Drunk drivers get off in PMB

2011-11-09 00:00

ABOUT 120 drivers who had allegedly been drinking and driving are off the hook in Pietermaritzburg following the Western Cape High Court judgment that the Drager machine breathalyser is not sufficiently accurate.

Judge Nathan Erasmus ruled that the breathalyser in its present form was not reliable enough to convict Clifford Joseph Hendricks, which left the National Prosecuting Authority with no evidence in his case.

Local prosecutors have withdrawn cases in anticipation of legal challenges from the attorneys, a source from the NPA said.

However, ahead of the festive season, the Transport Department has warned that despite the alcohol testing machine being ruled inaccurate, drivers who drink will be caught and tested.

South Africans Against Drunk Driving (SADD) has called on the Department of Transport, Community Safety and Liaison to treat drunk driving as a serious matter.

Director of SADD Caro Smit said there are many ways to prosecute drivers who have been drinking besides the Drager machine.

She said there are other tests that stand up in court that can be used to prove driving under the influence of alcohol.

One involves a checklist, the “Alcohol observation check sheet for court” to test driver behaviour and appearance and the other is the blood alcohol limit test to see if drivers were within the legal limit.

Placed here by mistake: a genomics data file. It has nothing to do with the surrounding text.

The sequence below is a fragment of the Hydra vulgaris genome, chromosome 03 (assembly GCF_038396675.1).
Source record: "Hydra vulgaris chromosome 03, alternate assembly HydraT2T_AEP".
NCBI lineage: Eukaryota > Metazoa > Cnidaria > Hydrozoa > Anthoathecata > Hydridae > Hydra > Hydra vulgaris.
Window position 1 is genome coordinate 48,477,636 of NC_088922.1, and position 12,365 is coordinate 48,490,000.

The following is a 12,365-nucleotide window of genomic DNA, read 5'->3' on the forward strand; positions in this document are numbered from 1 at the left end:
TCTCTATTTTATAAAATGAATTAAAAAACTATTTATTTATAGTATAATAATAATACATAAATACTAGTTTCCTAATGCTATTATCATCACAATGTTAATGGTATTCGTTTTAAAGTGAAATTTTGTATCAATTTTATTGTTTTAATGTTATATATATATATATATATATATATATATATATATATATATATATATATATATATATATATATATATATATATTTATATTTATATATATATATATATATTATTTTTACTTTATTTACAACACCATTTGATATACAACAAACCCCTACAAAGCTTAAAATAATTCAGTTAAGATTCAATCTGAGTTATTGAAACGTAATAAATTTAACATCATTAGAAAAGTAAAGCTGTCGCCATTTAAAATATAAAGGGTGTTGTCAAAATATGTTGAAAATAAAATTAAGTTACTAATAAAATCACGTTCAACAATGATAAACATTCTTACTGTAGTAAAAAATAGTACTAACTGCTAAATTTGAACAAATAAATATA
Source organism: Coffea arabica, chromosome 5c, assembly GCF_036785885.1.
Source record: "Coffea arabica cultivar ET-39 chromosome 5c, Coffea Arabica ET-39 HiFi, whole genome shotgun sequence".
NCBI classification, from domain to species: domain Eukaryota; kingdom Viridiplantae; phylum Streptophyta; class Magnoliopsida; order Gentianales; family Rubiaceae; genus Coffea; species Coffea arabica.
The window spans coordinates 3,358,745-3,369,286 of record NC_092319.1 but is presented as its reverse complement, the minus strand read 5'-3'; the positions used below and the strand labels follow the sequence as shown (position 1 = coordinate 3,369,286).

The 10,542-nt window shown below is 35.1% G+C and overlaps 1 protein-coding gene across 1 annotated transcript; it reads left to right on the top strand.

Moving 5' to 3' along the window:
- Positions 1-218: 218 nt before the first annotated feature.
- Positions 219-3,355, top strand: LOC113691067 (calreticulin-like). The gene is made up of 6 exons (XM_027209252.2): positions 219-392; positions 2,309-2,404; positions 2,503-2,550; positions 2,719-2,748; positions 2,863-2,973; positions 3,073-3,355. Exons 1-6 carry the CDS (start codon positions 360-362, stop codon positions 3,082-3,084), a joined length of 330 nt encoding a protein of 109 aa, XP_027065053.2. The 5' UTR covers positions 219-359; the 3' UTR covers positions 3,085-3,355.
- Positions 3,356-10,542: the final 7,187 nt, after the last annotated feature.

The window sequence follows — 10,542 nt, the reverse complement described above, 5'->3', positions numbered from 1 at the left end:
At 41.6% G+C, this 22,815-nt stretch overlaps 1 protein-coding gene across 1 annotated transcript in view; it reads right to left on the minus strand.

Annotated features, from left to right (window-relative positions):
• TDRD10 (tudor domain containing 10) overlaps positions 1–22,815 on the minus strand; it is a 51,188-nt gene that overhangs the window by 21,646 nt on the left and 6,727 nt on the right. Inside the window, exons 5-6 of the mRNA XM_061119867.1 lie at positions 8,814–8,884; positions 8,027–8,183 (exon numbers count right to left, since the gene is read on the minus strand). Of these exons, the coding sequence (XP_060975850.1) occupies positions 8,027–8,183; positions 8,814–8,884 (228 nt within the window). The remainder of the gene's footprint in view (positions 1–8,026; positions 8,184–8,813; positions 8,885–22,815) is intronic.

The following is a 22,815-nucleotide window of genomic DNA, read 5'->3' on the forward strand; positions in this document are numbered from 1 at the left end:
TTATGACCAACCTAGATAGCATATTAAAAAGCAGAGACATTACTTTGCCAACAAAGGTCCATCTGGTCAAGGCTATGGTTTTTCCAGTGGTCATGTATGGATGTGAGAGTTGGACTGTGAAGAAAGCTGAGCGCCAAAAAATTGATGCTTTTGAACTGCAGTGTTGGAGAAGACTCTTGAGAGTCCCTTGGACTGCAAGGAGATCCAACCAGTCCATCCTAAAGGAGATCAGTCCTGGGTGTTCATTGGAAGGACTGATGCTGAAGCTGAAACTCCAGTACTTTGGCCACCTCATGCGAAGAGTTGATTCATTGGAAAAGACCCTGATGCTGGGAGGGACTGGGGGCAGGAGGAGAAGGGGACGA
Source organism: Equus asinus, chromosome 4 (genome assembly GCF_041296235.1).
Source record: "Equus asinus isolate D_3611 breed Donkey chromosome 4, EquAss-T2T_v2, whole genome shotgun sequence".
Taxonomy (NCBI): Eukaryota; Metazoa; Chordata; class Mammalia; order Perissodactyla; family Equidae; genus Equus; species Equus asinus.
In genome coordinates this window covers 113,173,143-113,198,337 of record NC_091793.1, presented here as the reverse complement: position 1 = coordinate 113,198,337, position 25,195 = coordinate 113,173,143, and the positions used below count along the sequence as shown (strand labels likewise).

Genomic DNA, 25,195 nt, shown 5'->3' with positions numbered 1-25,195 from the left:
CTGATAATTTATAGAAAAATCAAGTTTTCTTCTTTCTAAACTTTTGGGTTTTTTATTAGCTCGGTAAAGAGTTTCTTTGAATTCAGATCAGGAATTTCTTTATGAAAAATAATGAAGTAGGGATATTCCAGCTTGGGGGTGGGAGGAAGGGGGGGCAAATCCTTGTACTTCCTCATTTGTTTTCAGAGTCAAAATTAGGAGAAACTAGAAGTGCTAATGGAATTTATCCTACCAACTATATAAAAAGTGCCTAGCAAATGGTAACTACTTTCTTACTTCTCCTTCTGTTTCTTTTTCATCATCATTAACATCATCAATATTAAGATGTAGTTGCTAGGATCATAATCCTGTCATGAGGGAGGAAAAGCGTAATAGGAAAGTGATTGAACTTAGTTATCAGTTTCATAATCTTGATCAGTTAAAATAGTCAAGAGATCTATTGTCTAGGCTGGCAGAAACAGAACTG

“Due to the lack of effective, frequent alcohol testing and poor judicial outcomes, people know that they can usually get away with drink driving. There are not enough random tests done.

“These need to be done so each SA citizen is tested at least four times a year on average and not just at Christmas and Easter.”

She said drunk drivers are treated sympathetically and given legal rights that the victims do not receive.

She suggested that all police officers should carry screening alcohol devices and alcohol checklists and so record the behaviour and actions of drink drivers.

KwaZulu-Natal Transport spokesperson Kwanele Ncalane said there are challenges in the drinking and driving matter but they are improving the way they deal with them.

“We are now camping out at night with station commanders and municipal traffic officers, because we want to catch the people who break the law as the statistics show that most of the accidents occur at night. Most people take chances on the roads at night. Some drive without licences,” said Ncalane.

Provincial NPA spokesperson Natasha Ramkisson said she would respond to the story today.


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